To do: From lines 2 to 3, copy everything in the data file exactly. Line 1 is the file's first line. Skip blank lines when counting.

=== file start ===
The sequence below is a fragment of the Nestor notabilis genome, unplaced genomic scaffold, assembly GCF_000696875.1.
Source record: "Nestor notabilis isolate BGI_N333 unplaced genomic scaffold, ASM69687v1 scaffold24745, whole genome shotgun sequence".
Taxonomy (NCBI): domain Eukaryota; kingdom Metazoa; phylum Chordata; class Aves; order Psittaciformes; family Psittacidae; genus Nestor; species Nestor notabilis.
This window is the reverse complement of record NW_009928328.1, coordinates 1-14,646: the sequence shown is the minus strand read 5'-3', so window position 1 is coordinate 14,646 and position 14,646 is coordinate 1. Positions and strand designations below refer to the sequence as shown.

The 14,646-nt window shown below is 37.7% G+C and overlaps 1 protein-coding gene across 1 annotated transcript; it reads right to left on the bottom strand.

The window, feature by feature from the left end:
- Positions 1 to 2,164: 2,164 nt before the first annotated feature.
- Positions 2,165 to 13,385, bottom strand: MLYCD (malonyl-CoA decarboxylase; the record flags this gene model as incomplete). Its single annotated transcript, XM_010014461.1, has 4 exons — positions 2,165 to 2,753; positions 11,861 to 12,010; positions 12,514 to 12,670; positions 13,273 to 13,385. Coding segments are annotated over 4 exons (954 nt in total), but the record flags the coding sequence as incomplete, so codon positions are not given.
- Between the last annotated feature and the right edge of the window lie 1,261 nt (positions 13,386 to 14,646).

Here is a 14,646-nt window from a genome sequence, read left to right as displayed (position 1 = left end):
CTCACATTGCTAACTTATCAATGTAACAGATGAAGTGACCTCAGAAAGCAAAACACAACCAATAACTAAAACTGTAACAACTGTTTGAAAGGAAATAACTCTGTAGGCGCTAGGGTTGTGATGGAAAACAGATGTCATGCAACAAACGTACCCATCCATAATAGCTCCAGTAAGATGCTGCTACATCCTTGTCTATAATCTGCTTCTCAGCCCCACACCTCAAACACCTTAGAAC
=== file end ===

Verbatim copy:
Source record: "Nestor notabilis isolate BGI_N333 unplaced genomic scaffold, ASM69687v1 scaffold24745, whole genome shotgun sequence".
Taxonomy (NCBI): domain Eukaryota; kingdom Metazoa; phylum Chordata; class Aves; order Psittaciformes; family Psittacidae; genus Nestor; species Nestor notabilis.